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Existential Therapy Presentation
Transcript of Existential Therapy Presentation
and activity Role play of Existential Therapy
Pair up: One person therapist, other client
Client: Talk about a current problem (real or made-up)
Therapist: focus on using the following principles (any or all)
1 - Framing meaning
2 - Finding Meaning
3 - Evaluating Meaning
4 - Authenticity of being
Take 3-4 minutes History and Research Base Existential Psychotherapy Existential therapy receives it's roots in philosophy from:
Kafka, Dostoevsky, Nietzsche, Kierkegaard and others.
Early Existentialists were committed to the exploration of reality as it can be experienced in a passionate and personal manner.
- Otto Rank, an Austrian psychoanalyst, was the first existential therapist.
- Ludwig Binswanger, in Switzerland, also attempted to bring existential insights to his work with patients, in the sanatorium where he was a psychiatrist.
- Rollo May's prolific writing kept the existential influence alive in America, leading eventually to a specific formulation of therapy.
- In Austria, Viktor Frankl developed an existential therapy called logotherapy, which focused particularly on finding meaning.
These existential therapists of the 1940s and 1950s believed drives in Freudian psychology, conditioning in behaviorism, and archetypes in Jungianism all had their own significance. But where was the actual, immediate person to whom these things were happening? Are we seeing patients as they really are, or are we simply seeing a projection of our theories about them? Population Treated Any member of the population can be treated. Any exclusion may be based on the clinician’s observation and decision that a particular client is too focused on the past perhaps and so existential therapy would not be a good option for them in particular. Where does it fit with other therapies/topics Main Principles Existential psychotherapy asks deep questions about the nature of the human being and the nature of anxiety, despair, grief, loneliness and isolation.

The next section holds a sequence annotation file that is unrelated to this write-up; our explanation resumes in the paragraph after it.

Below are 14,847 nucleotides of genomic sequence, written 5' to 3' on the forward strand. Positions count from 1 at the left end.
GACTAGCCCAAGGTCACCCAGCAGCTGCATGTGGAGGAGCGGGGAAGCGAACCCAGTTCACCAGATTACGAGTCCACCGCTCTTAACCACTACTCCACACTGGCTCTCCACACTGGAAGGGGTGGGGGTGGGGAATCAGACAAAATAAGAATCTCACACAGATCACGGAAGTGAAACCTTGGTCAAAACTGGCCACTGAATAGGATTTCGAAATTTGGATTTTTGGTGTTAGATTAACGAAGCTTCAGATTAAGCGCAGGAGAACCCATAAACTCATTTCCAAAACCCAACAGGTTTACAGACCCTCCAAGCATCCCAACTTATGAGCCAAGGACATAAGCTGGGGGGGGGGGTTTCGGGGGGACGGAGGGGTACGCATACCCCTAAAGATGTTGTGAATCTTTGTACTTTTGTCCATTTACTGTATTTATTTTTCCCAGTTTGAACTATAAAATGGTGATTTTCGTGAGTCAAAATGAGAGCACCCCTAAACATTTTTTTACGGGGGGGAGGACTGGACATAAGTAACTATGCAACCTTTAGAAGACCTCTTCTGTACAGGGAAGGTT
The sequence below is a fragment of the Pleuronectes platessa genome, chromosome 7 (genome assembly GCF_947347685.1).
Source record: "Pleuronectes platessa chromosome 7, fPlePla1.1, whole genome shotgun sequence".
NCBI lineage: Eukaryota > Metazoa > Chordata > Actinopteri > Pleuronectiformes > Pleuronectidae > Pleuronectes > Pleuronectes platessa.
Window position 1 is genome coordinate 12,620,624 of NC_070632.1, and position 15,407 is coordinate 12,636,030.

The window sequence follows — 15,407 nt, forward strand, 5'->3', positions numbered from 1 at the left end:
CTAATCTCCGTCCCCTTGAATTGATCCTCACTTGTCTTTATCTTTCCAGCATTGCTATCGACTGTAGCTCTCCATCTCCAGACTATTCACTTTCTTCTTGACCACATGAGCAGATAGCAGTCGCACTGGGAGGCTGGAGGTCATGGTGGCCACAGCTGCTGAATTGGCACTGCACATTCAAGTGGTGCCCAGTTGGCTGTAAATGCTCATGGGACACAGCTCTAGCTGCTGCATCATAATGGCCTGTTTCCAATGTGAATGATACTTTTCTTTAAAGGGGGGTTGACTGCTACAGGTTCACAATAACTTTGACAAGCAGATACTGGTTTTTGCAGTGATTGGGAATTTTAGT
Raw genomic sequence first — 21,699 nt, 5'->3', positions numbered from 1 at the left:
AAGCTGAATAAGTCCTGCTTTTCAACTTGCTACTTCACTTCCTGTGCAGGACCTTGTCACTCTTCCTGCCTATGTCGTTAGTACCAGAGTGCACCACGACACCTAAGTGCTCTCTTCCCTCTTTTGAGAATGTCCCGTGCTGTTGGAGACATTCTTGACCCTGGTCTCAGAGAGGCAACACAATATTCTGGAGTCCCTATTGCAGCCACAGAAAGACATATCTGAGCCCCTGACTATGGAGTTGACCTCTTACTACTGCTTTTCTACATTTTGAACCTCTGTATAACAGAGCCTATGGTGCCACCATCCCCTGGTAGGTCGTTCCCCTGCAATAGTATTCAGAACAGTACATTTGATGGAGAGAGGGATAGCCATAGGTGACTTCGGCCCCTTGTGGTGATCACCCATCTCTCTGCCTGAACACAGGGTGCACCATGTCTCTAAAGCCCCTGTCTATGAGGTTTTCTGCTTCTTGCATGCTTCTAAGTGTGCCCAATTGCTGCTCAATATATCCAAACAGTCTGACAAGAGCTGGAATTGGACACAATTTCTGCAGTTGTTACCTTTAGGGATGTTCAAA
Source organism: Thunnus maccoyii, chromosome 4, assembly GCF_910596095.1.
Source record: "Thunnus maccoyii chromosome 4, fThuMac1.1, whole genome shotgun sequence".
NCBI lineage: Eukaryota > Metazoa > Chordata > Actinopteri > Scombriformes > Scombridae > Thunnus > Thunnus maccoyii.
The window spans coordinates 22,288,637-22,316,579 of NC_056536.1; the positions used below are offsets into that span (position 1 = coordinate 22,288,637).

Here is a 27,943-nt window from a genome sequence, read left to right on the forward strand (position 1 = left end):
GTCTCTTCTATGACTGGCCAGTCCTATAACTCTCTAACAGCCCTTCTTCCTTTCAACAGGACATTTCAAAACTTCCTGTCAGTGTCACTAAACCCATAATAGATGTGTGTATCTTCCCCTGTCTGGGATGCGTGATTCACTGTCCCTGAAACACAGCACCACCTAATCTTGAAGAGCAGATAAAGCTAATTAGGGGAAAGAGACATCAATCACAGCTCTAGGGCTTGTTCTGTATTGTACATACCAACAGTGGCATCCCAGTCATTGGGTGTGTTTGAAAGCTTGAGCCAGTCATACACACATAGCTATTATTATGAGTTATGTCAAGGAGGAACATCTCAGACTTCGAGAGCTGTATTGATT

The realization of one's being: "I am now living and I could take my life" can have a salutary effect on a patient. "The idea of suicide has saved many lives," said Nietzsche. The human being will be victimized by circumstances and other people until he or she is able to realize, "I am the one living, experiencing. I choose my own being. Case Example What principles of existential therapy are being demonstrated? Main Principles Main Principles Existential Crisis - Mindfulness: MBCT and existential therapy have many parallels
- Dealing with death: cancer patients, terminally ill, etc.
- "Ideal" for working with the elderly
- Existential medicine? REFERENCES: Binswanger, L. (1956). Existential analysis and psychotherapy. In E. Fromm-Reichmann & J. L. Moreno (Eds.), Progress in psychotherapy (pp. 144 –168). New York, NY: Grune & Stratton.
Frankl, V. (1959). Man's Search for Meaning. Boston, MA: Beacon Press.
May, R., & Yalom, I. D. (1989). Existential psychotherapy(4th ed.). In R. J. Corsini & D. Wedding (Eds.), Current psychotherapies (pp. 295-324). Itasca, IL: F E Peacock Publishers.